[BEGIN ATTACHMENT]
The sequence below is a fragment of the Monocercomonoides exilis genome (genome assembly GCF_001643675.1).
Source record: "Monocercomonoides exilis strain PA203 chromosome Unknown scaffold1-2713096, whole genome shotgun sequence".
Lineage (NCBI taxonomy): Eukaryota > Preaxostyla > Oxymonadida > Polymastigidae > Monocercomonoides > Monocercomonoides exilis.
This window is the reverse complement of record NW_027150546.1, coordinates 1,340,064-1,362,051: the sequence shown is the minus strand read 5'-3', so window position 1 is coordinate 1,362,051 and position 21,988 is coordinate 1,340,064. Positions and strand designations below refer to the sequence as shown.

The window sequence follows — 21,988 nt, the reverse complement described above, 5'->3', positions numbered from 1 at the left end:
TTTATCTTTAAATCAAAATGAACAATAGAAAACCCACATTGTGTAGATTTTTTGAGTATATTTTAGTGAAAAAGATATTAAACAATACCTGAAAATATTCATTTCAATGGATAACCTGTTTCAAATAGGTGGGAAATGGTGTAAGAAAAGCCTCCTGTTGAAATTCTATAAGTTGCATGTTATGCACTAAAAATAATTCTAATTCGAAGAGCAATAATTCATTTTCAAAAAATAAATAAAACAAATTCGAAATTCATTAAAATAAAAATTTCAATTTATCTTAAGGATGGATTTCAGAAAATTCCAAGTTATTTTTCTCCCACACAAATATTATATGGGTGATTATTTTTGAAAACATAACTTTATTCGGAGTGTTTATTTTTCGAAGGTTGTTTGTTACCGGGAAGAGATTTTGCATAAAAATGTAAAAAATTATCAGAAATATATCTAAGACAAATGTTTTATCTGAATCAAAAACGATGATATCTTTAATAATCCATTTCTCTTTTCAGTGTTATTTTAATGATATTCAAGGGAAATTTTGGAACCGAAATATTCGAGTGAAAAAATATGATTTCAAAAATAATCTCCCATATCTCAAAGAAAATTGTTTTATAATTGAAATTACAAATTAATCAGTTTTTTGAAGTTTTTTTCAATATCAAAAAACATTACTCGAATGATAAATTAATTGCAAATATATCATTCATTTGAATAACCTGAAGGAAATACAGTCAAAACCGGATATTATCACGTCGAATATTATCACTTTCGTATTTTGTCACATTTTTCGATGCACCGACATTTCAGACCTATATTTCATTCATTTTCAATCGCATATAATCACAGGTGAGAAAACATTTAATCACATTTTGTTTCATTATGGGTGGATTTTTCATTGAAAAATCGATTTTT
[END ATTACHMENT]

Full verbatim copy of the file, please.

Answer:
The sequence below is a fragment of the Monocercomonoides exilis genome (genome assembly GCF_001643675.1).
Source record: "Monocercomonoides exilis strain PA203 chromosome Unknown scaffold1-2713096, whole genome shotgun sequence".
Lineage (NCBI taxonomy): Eukaryota > Preaxostyla > Oxymonadida > Polymastigidae > Monocercomonoides > Monocercomonoides exilis.
This window is the reverse complement of record NW_027150546.1, coordinates 1,340,064-1,362,051: the sequence shown is the minus strand read 5'-3', so window position 1 is coordinate 1,362,051 and position 21,988 is coordinate 1,340,064. Positions and strand designations below refer to the sequence as shown.

The window sequence follows — 21,988 nt, the reverse complement described above, 5'->3', positions numbered from 1 at the left end:
TTTATCTTTAAATCAAAATGAACAATAGAAAACCCACATTGTGTAGATTTTTTGAGTATATTTTAGTGAAAAAGATATTAAACAATACCTGAAAATATTCATTTCAATGGATAACCTGTTTCAAATAGGTGGGAAATGGTGTAAGAAAAGCCTCCTGTTGAAATTCTATAAGTTGCATGTTATGCACTAAAAATAATTCTAATTCGAAGAGCAATAATTCATTTTCAAAAAATAAATAAAACAAATTCGAAATTCATTAAAATAAAAATTTCAATTTATCTTAAGGATGGATTTCAGAAAATTCCAAGTTATTTTTCTCCCACACAAATATTATATGGGTGATTATTTTTGAAAACATAACTTTATTCGGAGTGTTTATTTTTCGAAGGTTGTTTGTTACCGGGAAGAGATTTTGCATAAAAATGTAAAAAATTATCAGAAATATATCTAAGACAAATGTTTTATCTGAATCAAAAACGATGATATCTTTAATAATCCATTTCTCTTTTCAGTGTTATTTTAATGATATTCAAGGGAAATTTTGGAACCGAAATATTCGAGTGAAAAAATATGATTTCAAAAATAATCTCCCATATCTCAAAGAAAATTGTTTTATAATTGAAATTACAAATTAATCAGTTTTTTGAAGTTTTTTTCAATATCAAAAAACATTACTCGAATGATAAATTAATTGCAAATATATCATTCATTTGAATAACCTGAAGGAAATACAGTCAAAACCGGATATTATCACGTCGAATATTATCACTTTCGTATTTTGTCACATTTTTCGATGCACCGACATTTCAGACCTATATTTCATTCATTTTCAATCGCATATAATCACAGGTGAGAAAACATTTAATCACATTTTGTTTCATTATGGGTGGATTTTTCATTGAAAAATCGATTTTT